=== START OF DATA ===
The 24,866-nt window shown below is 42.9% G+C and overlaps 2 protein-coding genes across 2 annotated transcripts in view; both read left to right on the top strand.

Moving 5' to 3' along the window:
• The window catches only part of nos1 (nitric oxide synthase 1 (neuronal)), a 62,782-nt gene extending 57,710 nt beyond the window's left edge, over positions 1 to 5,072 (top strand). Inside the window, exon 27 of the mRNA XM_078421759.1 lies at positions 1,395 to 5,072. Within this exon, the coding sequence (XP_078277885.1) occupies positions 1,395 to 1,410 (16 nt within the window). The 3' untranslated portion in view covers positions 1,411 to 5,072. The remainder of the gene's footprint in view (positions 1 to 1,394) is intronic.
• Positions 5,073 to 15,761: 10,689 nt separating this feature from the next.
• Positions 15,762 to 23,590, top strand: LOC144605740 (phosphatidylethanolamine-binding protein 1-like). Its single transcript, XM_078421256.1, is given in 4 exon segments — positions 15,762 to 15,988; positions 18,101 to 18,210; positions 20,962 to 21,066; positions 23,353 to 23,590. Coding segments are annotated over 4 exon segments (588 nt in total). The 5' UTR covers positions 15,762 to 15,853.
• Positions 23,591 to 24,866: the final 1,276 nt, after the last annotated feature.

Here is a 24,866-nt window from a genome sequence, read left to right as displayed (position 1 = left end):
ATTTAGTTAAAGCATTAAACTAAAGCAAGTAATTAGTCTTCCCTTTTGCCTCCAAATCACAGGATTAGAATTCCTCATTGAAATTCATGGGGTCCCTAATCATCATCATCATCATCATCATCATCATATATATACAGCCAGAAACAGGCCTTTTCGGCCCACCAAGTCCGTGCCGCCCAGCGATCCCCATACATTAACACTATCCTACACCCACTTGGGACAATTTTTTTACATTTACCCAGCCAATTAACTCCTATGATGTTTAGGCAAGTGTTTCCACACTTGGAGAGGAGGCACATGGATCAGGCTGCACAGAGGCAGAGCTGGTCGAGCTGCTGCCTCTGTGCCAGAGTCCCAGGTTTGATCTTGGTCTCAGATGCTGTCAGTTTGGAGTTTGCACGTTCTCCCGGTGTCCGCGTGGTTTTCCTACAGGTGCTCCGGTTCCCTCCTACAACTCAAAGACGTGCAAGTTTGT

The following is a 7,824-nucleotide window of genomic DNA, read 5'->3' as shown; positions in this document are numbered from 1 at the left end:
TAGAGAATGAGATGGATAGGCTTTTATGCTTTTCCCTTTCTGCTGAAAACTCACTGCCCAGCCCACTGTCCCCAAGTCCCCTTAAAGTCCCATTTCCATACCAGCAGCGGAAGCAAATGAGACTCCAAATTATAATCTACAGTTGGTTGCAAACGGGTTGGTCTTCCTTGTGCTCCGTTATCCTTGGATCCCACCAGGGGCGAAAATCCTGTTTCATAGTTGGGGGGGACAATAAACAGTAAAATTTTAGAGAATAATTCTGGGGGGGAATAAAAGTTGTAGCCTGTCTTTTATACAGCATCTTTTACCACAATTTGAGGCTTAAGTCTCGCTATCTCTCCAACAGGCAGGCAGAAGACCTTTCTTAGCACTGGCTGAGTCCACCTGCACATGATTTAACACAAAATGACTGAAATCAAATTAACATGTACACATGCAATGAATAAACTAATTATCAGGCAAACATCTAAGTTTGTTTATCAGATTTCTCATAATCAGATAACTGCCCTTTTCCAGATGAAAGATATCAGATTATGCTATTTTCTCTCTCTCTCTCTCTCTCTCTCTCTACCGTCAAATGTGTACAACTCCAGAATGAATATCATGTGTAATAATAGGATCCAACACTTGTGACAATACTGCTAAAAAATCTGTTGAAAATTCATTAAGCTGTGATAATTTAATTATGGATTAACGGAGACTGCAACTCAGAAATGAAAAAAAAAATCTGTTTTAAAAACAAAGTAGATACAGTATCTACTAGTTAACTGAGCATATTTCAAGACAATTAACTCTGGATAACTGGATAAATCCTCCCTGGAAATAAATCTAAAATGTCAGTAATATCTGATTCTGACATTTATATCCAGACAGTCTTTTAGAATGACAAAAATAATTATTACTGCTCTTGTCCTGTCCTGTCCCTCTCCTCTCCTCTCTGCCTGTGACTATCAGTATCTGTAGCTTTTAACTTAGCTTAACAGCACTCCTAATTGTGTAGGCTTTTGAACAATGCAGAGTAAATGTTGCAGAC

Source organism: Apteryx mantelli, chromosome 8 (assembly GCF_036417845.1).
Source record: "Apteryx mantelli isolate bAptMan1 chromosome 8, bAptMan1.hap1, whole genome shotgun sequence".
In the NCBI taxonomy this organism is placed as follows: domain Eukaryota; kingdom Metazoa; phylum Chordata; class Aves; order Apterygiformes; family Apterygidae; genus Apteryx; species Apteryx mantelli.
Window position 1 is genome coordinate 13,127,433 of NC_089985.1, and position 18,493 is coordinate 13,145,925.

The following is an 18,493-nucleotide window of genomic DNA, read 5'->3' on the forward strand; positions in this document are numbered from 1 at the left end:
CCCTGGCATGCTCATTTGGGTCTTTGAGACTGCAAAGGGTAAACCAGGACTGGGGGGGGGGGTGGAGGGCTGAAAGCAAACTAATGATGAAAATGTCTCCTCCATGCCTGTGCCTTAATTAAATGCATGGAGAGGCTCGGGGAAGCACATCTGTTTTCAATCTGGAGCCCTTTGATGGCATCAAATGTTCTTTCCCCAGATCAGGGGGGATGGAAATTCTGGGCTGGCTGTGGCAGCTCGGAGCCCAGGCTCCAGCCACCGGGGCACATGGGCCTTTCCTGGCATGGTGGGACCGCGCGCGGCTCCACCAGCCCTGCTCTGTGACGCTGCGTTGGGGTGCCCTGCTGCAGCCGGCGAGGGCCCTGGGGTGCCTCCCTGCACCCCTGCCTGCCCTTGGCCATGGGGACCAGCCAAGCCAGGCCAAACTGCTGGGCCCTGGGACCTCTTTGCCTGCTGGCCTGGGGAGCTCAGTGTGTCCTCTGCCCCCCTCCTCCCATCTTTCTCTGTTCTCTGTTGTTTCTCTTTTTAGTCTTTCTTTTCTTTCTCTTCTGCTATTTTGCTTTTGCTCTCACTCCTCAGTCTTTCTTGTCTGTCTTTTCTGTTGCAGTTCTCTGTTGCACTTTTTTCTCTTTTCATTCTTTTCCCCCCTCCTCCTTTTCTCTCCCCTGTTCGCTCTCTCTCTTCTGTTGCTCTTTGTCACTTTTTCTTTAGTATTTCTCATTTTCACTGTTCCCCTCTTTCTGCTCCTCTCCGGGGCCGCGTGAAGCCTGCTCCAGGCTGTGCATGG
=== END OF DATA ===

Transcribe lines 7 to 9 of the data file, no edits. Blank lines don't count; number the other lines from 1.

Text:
Here is a 24,866-nt window from a genome sequence, read left to right as displayed (position 1 = left end):
ATTTAGTTAAAGCATTAAACTAAAGCAAGTAATTAGTCTTCCCTTTTGCCTCCAAATCACAGGATTAGAATTCCTCATTGAAATTCATGGGGTCCCTAATCATCATCATCATCATCATCATCATCATATATATACAGCCAGAAACAGGCCTTTTCGGCCCACCAAGTCCGTGCCGCCCAGCGATCCCCATACATTAACACTATCCTACACCCACTTGGGACAATTTTTTTACATTTACCCAGCCAATTAACTCCTATGATGTTTAGGCAAGTGTTTCCACACTTGGAGAGGAGGCACATGGATCAGGCTGCACAGAGGCAGAGCTGGTCGAGCTGCTGCCTCTGTGCCAGAGTCCCAGGTTTGATCTTGGTCTCAGATGCTGTCAGTTTGGAGTTTGCACGTTCTCCCGGTGTCCGCGTGGTTTTCCTACAGGTGCTCCGGTTCCCTCCTACAACTCAAAGACGTGCAAGTTTGT

The following is a 7,824-nucleotide window of genomic DNA, read 5'->3' as shown; positions in this document are numbered from 1 at the left end: